Lecture-13-b

# Lecture-13-b - Lecture 13 (supplement) These notes exhibit...

This preview shows pages 1–2. Sign up to view the full content.

Lecture 13 (supplement) These notes exhibit a few ways of showing that: a) every line in the plane is the graph of a linear equation, and a) the graph of every linear equation is a line? The Frst demonstration, which is based on similar triangles, follows a pattern that can be found in expositions of analytic geometry in the early 18th century. I have found this argument repeated in algebra textbooks from the 1970s. The fat Algebra textbook of Sullivan, which was formerly used for Math 1021 at LSU, has a version of this, but it’s not presented carefully, and there is much hand-waving. Theorem 1. Suppose that P 0 = ( x 0 , y 0 ) and P 1 = ( x 1 , y 1 ) are points in the plane with x 0 n = x 1 . Let L be the line through P 0 and P 1 , and let m = y 1 y 0 x 1 x 0 . Then, for any point P = ( x, y ) in the plane: P is on L if and only if y y 0 = m ( x x 0 ) . (1) Proof. If y 1 = y 0 , then equation (1) reads y = y 0 and L is the line perpendicular to the y -axis through (0 , y 0 ). The conclusion in this case is immediate from the deFnition of the coordinate system. Let us turn to the situation when y 1 n = y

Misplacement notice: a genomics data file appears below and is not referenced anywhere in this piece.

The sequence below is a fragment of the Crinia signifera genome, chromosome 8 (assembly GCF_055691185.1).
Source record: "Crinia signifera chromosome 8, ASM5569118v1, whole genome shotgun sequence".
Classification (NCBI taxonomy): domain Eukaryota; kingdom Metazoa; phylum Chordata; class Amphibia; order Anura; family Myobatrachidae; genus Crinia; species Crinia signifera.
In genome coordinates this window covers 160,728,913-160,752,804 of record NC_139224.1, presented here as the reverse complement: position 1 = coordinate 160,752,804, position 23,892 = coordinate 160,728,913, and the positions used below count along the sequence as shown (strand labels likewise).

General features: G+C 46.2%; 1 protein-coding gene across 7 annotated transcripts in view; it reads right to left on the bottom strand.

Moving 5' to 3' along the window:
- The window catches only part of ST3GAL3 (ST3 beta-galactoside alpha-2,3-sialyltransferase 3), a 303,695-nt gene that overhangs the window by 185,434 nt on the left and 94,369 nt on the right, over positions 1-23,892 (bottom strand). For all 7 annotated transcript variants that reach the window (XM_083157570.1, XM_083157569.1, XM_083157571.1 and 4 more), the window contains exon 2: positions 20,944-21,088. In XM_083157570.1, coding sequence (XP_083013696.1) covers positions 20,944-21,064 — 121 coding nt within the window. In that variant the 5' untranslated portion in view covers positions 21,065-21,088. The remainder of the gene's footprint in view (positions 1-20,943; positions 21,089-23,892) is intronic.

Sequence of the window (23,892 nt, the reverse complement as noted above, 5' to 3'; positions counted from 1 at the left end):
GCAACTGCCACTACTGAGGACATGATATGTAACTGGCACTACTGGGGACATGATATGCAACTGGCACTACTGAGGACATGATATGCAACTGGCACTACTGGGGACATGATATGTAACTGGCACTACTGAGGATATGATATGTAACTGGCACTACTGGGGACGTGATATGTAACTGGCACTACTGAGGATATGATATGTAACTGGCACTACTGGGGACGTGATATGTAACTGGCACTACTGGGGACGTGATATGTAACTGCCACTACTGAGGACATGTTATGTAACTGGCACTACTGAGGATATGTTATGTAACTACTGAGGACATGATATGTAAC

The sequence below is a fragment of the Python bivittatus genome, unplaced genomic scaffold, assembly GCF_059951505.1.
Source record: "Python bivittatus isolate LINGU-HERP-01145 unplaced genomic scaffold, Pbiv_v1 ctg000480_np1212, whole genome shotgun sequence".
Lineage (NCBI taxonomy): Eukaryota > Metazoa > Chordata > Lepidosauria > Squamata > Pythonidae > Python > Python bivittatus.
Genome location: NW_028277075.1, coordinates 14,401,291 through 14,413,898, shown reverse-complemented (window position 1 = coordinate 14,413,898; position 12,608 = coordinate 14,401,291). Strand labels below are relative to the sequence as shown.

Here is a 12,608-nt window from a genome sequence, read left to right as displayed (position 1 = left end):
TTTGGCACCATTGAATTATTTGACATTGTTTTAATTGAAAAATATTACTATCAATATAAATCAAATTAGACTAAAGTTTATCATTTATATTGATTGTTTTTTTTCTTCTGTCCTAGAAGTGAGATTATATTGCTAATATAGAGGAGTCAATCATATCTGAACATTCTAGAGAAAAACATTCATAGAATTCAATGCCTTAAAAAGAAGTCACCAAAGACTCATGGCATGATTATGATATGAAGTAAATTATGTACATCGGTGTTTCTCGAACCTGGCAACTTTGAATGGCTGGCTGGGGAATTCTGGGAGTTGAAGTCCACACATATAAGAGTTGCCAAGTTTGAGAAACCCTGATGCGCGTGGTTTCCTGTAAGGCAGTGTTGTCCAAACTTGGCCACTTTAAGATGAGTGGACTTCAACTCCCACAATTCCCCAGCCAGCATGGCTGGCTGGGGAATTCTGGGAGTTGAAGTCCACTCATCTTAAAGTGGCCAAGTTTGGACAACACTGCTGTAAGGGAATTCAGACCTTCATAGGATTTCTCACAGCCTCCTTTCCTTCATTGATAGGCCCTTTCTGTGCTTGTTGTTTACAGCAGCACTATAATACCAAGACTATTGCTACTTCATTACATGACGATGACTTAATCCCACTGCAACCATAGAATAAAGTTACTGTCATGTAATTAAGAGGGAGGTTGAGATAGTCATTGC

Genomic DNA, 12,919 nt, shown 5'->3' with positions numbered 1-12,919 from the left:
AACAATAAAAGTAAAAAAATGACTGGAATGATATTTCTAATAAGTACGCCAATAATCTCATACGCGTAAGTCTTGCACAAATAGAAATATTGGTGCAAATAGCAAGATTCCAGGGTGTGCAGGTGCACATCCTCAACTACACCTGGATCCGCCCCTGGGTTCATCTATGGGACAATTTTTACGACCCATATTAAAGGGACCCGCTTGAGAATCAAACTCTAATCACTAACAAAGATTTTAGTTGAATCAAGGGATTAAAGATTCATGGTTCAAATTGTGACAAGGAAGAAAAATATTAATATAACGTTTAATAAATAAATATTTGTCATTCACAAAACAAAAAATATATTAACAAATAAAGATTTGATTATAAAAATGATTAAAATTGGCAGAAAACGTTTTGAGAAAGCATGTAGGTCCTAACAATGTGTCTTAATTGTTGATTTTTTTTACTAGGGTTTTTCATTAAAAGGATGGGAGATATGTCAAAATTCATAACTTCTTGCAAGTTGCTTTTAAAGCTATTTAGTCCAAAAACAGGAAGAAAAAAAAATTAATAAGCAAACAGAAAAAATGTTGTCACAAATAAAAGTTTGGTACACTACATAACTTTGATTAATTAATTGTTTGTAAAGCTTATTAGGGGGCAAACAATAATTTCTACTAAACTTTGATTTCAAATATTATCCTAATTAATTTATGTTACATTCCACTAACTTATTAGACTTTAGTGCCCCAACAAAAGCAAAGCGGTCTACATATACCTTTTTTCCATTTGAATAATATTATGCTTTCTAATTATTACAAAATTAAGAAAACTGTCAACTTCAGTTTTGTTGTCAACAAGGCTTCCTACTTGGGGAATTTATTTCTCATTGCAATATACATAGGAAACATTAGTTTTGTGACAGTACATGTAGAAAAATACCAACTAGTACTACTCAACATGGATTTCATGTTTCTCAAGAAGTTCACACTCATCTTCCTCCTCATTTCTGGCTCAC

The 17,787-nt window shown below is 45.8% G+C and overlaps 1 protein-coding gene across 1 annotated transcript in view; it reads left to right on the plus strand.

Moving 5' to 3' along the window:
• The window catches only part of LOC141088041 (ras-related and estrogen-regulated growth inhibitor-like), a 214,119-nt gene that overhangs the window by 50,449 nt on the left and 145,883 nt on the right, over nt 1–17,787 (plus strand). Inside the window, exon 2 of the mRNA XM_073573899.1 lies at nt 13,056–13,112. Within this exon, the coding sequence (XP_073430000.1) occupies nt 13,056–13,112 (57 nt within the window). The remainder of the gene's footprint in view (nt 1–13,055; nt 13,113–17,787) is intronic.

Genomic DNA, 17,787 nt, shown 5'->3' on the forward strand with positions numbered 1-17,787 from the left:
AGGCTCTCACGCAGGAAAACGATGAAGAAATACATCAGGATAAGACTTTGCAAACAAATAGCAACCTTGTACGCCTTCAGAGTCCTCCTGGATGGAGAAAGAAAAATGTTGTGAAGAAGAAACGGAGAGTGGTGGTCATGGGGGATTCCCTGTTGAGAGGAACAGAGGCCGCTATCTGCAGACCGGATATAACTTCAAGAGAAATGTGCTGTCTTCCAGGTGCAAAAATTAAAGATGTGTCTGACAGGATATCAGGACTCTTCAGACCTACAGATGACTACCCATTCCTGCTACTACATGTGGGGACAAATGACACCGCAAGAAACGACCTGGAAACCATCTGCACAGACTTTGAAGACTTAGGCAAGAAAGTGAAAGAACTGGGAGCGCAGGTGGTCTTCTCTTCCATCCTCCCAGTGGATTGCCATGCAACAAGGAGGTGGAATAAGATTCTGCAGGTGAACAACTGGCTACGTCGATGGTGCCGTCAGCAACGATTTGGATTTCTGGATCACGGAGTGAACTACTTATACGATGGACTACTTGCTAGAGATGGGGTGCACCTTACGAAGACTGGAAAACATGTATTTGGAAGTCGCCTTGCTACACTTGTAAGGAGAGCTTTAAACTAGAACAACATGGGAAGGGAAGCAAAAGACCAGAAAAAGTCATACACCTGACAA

This preview has intentionally blurred sections. Sign up to view the full version.

View Full Document
This is the end of the preview. Sign up to access the rest of the document.

## This note was uploaded on 11/23/2011 for the course MATH 6302 taught by Professor Madden during the Summer '11 term at LSU.

### Page1 / 3

Lecture-13-b - Lecture 13 (supplement) These notes exhibit...

This preview shows document pages 1 - 2. Sign up to view the full document.

View Full Document
Ask a homework question - tutors are online